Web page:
News - 2015 - 2015

faculty spotlight

Ching-Yao Lai, Assistant Professor of Geosciences and Atmospheric and Oceanic Sciences (AOS)

Research Summary:  Lai studies fundamental questions in fluid dynamics, climate science, and geophysics by integrating physical and machine-learned models with both experimental and observational data. Her research addresses challenges facing the world, such as advancing our scientific knowledge of ice dynamics under climate change.  Lai uses mathematical models, experiments, simulations, and machine learning tools to study the complex interactions between fluids and elasticity and their interfacial dynamics, such as multiphase flows, flows in deformable structures, and cracks. In particular, her recent work combines deep-learning and physics-based models to predict the disintegration of ice shelves in a warming climate.

Group: Lai Research Group

 

Yao Lai, Assistant Professor of Geosciences
Assistant Professor Ching-Yao Lai

Biography: Ching-Yao Lai is an Assistant Professor jointly appointed in Geoscience (GEO) and Atmospheric and Oceanic Sciences (AOS). She is also an Associated Faculty of the High Meadows Environmental Institute (HMEI) and Affiliated Faculty of the Program in Statistics and Machine Learning (SML) at Princeton University. Yao did her undergraduate study (2013) in Physics at National Taiwan University, Ph.D. (2018) in Mechanical and Aerospace Engineering (MAE) at Princeton University, and postdoctoral research in earth science at Lamont Earth Observatory at Columbia University. She grew up in Taiwan.

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More recent articles

Tuesday, Sep 29, 2015
The Department of Geosciences and Princeton University congratulates Xuefeng (Nick) Peng on successfully defending his Ph.D. thesis.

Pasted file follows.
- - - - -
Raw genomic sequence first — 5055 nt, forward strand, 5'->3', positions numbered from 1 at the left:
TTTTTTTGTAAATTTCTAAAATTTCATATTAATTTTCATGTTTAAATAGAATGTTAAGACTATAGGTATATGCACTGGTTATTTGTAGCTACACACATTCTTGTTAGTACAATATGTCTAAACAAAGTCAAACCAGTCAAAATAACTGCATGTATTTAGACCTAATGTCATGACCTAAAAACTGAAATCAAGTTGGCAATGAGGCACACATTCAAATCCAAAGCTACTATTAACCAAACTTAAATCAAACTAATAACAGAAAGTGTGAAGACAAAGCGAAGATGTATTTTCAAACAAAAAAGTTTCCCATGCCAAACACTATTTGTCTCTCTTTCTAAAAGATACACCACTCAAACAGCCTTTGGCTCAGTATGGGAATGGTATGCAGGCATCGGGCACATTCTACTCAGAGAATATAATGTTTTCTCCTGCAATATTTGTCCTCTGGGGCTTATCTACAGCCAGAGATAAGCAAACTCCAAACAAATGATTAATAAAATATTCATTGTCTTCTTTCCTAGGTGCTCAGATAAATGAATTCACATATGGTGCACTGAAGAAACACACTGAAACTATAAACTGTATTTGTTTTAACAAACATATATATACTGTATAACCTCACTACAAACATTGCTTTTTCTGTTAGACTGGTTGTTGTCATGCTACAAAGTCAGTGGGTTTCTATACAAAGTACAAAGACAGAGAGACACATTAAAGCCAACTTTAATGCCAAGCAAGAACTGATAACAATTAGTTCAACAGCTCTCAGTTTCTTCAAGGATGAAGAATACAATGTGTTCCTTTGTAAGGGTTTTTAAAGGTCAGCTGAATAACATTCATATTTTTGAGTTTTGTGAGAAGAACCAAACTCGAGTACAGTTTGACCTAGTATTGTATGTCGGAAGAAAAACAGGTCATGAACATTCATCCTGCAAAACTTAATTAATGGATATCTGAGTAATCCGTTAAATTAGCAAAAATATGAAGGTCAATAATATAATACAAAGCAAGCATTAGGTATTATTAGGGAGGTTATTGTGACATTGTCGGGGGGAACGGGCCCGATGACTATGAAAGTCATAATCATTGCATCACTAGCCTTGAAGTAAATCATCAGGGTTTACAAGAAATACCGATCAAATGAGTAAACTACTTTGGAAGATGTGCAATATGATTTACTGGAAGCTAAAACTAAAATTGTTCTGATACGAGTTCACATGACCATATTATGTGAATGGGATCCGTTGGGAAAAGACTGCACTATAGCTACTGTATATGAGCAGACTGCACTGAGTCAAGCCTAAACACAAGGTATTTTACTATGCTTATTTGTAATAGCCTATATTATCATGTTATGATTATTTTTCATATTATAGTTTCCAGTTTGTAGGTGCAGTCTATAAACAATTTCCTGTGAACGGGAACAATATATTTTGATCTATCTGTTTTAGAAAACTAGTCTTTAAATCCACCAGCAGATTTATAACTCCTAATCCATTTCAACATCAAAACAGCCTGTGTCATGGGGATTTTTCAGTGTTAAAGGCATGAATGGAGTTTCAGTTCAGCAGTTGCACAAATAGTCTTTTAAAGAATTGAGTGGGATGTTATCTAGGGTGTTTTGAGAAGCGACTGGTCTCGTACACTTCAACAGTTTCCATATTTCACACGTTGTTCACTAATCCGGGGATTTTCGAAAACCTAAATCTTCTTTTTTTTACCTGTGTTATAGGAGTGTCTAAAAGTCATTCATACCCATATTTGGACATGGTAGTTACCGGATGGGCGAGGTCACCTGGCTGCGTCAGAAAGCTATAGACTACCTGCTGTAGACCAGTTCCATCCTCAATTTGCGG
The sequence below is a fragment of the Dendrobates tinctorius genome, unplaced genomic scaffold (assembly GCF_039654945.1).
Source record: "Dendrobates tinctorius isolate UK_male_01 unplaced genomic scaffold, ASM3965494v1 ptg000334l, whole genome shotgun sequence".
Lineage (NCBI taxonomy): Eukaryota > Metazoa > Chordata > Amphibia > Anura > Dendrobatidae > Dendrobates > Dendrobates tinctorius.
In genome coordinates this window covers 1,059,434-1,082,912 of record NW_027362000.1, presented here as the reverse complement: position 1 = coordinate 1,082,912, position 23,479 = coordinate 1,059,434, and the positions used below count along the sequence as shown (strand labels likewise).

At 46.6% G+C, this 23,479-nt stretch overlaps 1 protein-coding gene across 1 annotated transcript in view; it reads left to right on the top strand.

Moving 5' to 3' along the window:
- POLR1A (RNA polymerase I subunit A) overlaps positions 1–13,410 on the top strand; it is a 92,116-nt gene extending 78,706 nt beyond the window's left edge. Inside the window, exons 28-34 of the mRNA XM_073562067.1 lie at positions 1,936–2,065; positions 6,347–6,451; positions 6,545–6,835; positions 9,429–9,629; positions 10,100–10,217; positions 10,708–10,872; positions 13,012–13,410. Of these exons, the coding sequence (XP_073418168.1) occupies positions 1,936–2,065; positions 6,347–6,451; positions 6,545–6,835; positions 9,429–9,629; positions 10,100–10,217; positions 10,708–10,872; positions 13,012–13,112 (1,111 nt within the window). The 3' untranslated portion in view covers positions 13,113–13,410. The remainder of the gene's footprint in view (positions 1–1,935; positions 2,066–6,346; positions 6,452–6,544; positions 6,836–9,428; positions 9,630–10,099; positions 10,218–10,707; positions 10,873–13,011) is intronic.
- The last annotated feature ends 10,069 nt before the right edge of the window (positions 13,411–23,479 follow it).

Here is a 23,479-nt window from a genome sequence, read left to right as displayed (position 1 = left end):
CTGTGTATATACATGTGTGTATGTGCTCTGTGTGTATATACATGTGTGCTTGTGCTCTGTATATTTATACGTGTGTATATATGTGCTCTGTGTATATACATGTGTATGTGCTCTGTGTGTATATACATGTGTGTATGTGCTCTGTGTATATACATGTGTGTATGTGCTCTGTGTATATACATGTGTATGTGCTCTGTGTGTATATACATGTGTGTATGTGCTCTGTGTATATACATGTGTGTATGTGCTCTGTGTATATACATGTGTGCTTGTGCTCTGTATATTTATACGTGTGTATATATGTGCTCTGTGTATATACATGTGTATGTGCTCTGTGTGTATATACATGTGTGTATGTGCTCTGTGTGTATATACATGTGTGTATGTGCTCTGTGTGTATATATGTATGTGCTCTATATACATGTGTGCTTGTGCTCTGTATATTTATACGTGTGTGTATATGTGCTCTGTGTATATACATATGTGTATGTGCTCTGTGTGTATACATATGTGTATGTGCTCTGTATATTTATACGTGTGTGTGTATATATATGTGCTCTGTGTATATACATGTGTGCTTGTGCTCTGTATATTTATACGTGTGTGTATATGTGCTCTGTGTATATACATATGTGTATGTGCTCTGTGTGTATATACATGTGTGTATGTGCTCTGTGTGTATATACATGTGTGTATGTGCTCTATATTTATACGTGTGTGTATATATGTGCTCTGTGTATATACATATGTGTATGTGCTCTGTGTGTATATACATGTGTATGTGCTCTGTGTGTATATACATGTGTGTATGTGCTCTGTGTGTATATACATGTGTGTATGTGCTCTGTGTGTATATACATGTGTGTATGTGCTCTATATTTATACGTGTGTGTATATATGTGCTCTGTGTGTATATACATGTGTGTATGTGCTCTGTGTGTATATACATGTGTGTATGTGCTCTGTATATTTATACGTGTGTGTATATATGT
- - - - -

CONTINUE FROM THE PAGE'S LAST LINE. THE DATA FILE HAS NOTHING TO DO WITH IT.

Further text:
Tuesday, Sep 29, 2015
The Department of Geosciences and Princeton University congratulates Blake C. Dyer on successfully defending his Ph.D. thesis.
Tuesday, Sep 29, 2015
AOS Postdoctoral Research Fellow Sarah Kapnick will receive the 2015 Cryosphere Early Career Award at the 2015 American Geophysical Union Fall Meeting, to be held 14–18 December in San Francisco, Calif. The award is for "a significant contribution to cryospheric science and technology. The Department of Geosciences congratulates Dr. Kapnick on...
Wednesday, Sep 23, 2015
Many studies predict that future sea-level rise along the U.S. Atlantic and Gulf coasts will increase flooding. Others suggest that the human-caused warming driving this rise will also boost the intensity and frequency of big coastal storms. Up to now, though, these two hazards have been assessed mostly in isolation from each other.
Wednesday, Sep 9, 2015
The Department of Geosciences congratulates Graduate Student Yanhua O. Yuan *16, from the Simons Research Group, on being awarded the Charlotte Elizabeth Procter Honorific Fellowship by the Princeton University Graduate School.

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